|Title:||Uses of Posterior Distributions for Statistical Inference from Assessment Surveys|
|Principal Investigator:||Kolstad, Andrew||Awardee:||P20 Strategies, LLC|
|Program:||Statistical and Research Methodology in Education [Program Details]|
|Award Period:||2 years (7/1/17-6/30/19)||Award Amount:||$122,628|
|Type:||Methodological Innovation||Award Number:||R305D170013|
The reporting of results from assessment surveys relies on accurate standard error estimates to make statistical inferences, based on an official set of plausible values that nearly all data users rely on for calculating standard errors used in their reports. When analysts sample their own sets of plausible values (in order, for example, to condition on new variables that had been left out of the official conditioning model), they find that they cannot reproduce many of the same statistical results found using the official sample of plausible values. This phenomenon is due to reliance on the Rubin-Mislevy method of calculating standard errors, which is based on sufficient statistics from each of a modest number of sets of plausible values. The method is unbiased, but the variance of standard errors produced by this method can be reduced with a newly developed alternative method that bases the calculation of standard errors on sufficient statistics for examinees, rather than for sets of plausible values. The purpose of this project is to further the development, and assess the quality, of this alternative statistical method for the use of posterior distributions in assessment surveys—a method that is more stable across different samples of plausible values and across different population groups and jurisdictions than the current Rubin-Mislevy method.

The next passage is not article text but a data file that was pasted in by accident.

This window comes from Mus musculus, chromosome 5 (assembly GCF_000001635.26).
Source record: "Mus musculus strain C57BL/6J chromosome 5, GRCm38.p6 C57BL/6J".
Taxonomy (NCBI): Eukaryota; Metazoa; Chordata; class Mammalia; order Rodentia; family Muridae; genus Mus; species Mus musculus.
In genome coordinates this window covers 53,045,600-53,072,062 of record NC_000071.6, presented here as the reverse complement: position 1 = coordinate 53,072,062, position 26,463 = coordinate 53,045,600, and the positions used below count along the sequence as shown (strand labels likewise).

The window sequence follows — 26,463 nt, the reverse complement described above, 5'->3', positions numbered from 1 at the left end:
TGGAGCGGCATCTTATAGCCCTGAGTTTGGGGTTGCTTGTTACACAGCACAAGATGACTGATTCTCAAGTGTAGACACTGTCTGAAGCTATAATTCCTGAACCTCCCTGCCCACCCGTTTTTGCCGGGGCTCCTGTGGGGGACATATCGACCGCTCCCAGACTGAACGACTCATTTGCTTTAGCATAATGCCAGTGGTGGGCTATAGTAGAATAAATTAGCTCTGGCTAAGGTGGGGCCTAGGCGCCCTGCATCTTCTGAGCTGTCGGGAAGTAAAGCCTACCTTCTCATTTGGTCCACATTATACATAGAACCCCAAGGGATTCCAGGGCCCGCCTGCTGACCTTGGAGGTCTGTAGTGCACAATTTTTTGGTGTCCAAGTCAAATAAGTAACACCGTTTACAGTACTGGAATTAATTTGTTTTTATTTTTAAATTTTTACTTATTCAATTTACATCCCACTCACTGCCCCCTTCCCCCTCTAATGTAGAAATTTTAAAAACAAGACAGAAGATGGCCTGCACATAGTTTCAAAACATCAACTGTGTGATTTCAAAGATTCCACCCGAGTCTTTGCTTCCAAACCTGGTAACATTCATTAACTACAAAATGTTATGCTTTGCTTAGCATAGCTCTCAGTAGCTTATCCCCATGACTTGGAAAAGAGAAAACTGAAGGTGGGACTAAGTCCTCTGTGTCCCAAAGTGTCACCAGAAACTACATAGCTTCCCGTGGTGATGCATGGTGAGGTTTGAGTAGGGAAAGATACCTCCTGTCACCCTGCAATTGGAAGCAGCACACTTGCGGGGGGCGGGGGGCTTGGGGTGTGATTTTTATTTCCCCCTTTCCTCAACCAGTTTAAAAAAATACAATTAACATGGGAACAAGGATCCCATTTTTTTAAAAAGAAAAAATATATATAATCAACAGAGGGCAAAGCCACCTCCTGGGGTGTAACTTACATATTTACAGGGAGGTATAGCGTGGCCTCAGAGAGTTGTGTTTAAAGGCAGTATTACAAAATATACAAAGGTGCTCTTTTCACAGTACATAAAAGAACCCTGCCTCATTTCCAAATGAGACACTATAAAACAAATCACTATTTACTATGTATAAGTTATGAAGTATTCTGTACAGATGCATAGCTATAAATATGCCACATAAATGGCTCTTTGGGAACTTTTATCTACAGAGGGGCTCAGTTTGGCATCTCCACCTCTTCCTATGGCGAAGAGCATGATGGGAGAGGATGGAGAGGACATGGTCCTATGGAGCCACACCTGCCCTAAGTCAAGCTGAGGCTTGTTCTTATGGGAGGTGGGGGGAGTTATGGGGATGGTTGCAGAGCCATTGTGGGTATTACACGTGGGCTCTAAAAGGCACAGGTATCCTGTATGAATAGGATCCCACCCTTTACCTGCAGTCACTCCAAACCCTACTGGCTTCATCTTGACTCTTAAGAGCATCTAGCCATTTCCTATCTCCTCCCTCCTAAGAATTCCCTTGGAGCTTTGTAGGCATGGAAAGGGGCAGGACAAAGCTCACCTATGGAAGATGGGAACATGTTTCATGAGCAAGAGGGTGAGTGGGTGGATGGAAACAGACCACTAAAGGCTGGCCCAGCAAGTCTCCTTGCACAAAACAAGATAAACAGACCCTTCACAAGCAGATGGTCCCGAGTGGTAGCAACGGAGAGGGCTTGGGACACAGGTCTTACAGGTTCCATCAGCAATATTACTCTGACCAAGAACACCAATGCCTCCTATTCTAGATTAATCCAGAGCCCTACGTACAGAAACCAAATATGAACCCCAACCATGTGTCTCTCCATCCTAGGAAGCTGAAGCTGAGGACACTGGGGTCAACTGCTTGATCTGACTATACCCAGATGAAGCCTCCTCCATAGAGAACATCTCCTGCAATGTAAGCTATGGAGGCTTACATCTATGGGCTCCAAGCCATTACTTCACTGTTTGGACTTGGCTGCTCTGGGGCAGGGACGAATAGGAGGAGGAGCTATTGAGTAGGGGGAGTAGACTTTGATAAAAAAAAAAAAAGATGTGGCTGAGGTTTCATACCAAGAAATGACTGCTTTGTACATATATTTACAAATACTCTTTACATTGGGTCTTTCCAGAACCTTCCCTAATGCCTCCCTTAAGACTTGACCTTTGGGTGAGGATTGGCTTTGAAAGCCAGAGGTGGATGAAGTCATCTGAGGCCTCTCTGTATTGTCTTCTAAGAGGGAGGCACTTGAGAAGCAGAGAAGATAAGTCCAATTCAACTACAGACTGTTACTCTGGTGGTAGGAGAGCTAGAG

For the proposed project, the PI will apply and extend his preliminary work on developing an examinee-based, hierarchical-data method for calculating standard errors of means. The main approach will be secondary analyses of existing national assessment data bases, including the National Assessment of Educational Progress (NAEP) mathematics, reading, science, and writing assessments. The PI will conduct additional analyses with data from the 2003 National Assessment of Adult Literacy. The key outcomes will be development of a hierarchical-data method for calculating standard errors of percentages above cut scores, and the comparisons of standard error estimates derived from the completed-data method with those from the hierarchical data method. The latter part of the grant period will be devoted to dissemination and vetting of the new method with the National Center for Education Statistics, NAEP technical staff, NAEP advisory committees, and NAEP contractors.